I’d planned to leave next Saturday, but I spoke with Steve Edwards tonight, and now I’m wondering if I should stay through Saturday night and exchange stories about our experiences here. He seems like a great guy. He’s teaching at the University of Nebraska, where he said he sees Ted Kooser every day. I’m only reluctant to stay the extra night because I want to make it to New York by Friday the 21st so I can move my furniture on Saturday the 22nd. Stan Flood, a pal from the English Department at Tenafly, said he was available to help me that day. Sunday the 23rd is an option, too, but I have concert tickets for an afternoon Ellis Paul concert at The Mansion. Don’t want to miss that. So, the question is: can I make it from here to New York in five days (or six if I drive all day Sunday instead of staying at Bradley’s house in Portland)? Well, I have the week to think about it.

I received copies of Crab Orchard Review in the mail today. My friend Peter and I each had poems accepted for their “Ten Years After: Documenting a Decade 1995-2005” issue. What a nice journal. I’m honored to be included.

On the drive back I stopped at The Silver Sedge Fly Shoppe and bought myself a new leader. The one on my rod is too short and is curling in places. I may have better luck fishing with a new, lighter line. I plan to try tomorrow. If I do stay next Saturday night, it would be nice to cook Steve Edwards a steelhead dinner.

October 9, 2005

After several nights of troubled sleep, I finally slept well last night despite having school on my mind all day. Didn’t wake up once. Maybe I’m getting more used to the idea of returning to my life.

First Day of School

They file in with their bags and books,
as tentative as reluctant penitents,
their bodies sweet embarrassments,
their eyes on guard for funny looks.

They’ve remembered pens and pencils,
paper and erasers, calculators
and planners, granola bars
to sneak, but have forgotten the rules

of fitting in—how and when to smile
or laugh, what to do with hands and feet,
how not to ooze into plastic seats.
All they want is to be liked. Meanwhile

there’s the teacher with her bag and books
and a roster of strange and common names.
After a week of troubling dreams,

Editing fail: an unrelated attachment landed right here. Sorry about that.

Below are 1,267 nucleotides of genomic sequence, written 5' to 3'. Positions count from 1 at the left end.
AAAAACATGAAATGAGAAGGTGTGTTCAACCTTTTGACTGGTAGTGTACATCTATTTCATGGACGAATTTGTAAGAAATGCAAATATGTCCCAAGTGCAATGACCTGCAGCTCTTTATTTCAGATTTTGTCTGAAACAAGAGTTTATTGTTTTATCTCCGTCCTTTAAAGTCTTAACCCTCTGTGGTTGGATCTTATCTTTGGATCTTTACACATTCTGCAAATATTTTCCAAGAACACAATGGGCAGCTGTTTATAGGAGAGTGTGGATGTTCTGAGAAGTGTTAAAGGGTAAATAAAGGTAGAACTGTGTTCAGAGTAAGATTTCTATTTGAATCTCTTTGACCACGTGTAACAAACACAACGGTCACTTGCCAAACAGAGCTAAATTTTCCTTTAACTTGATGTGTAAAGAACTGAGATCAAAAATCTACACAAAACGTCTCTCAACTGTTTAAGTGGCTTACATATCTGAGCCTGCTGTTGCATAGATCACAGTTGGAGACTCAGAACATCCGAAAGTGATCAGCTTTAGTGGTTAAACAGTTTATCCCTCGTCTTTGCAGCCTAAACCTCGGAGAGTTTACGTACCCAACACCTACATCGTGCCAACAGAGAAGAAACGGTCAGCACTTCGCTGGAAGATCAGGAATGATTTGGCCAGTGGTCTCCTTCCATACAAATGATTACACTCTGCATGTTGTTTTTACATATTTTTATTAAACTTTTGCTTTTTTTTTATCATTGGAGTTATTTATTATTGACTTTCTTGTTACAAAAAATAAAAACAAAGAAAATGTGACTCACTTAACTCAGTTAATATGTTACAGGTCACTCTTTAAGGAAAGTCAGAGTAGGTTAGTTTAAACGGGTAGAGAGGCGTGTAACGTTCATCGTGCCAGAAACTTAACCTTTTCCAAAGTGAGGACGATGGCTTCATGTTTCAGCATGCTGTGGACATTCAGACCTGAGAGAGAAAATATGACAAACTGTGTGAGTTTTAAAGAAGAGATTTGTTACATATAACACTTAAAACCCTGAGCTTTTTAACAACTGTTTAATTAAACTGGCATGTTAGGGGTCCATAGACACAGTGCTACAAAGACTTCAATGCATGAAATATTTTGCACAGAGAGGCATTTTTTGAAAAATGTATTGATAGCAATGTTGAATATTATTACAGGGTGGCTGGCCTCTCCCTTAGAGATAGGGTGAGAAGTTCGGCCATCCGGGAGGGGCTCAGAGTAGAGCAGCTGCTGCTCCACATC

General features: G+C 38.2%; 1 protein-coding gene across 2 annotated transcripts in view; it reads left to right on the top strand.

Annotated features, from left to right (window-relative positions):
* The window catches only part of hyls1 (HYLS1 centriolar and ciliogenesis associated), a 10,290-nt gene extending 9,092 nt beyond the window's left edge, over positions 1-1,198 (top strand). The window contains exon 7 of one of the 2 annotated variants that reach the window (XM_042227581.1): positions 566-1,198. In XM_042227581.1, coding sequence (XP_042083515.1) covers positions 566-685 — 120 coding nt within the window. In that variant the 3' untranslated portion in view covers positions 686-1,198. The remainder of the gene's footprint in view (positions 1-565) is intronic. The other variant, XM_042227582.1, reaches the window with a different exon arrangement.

her eyes, on guard for funny looks,

wear dark moons that shine across the room.
She’s remembered pens and pencils,
her brown planner and gradebook, the rules
of attendance, bells timed to the clock that looms

and draws all eyes like a giant silver sun.
But she’s forgotten everything she planned—
opening joke, stern warnings, the hand-
out detailing her policies on grades and gum.

So she simply smiles and with deft
gestures hides shaking fingers and beating
heart. And soon enough she’s teaching,
when all she really wants is to be loved.

The day began with clouds, but by noon it was sunny and warming up. I looked along the logging spur for chanterelles again. Nothing. Bradley says it may take a few weeks for the mycelia to get going, so I fear I won’t get any.

Went fishing in the afternoon. Despite my new leader, it was bad action. I caught one small trout in a back eddy. Had a nice hit at the mouth of the creek and another upriver in a shallow gravel run. Lost the last two Boyden pattern flies—one of them on a submerged rock, another on a backcast (couldn’t find where it snapped off). I’m going to try my hand at tying some tonight. I think part of the reason I lost the two flies is that the leader was too thin. I got a 4.4-pound line. Should’ve gotten a bigger one. Finally, I just cut a foot off of it, and then it was fine. Hoping for better action tomorrow, if I can manage to make some decent flies.

Good wildlife down at the river, though. I saw two great blue herons, four otters, a huge red-tailed hawk, several water ouzels, and three deer. The otters were fun to watch diving and rising along the far bank, like dolphins. I also heard a pileated woodpecker and something big crashing through the woods on the walk back up. May have been Mr. Bear. Saw fresh bear scat up near the pond this morning. I think the dish du jour was acorns. Here’s one of the herons. It was a bit dark to get a good shot, so it’s kind of grainy:

October 10, 2005

I was up until after midnight tying flies! Of course, my first few came out badly. I even left out one ingredient—whitish strands of sparkly stuff. But the next couple I made looked about right. This morning, I went right back to the vise. It’s a meditative task. I could see myself really getting into it. I made about eight flies using the pattern Bradley taught me. I’m probably in violation of the secrecy code posting this (and I’ll take it down if Bradley balks), but here it is:

Not bad for an amateur, right?

I feel like a true outdoorsman. I caught a steelhead this afternoon on one of the flies I tied with my own two hands! It was a beautiful strike. I was up on a ledge just downriver from our beach and I moved the fly past a submerged rock. Up came the fish, slow and graceful, snapping the fly. I set the hook and he fought me for a bit. Then while I was reeling the slack he dove beneath the ledge I was standing on. The line wouldn’t budge, and I couldn’t pull him out. Determined not to lose this fish, I tried pulling from every angle, tried giving slack to see if he’d swim out, tried moving upstream and down. Finally, after five minutes, I pushed the rod out toward the river as far as I could and pulled, and out he came. The poor thing was exhausted from the pulling, all the fight gone out of him. Here he is: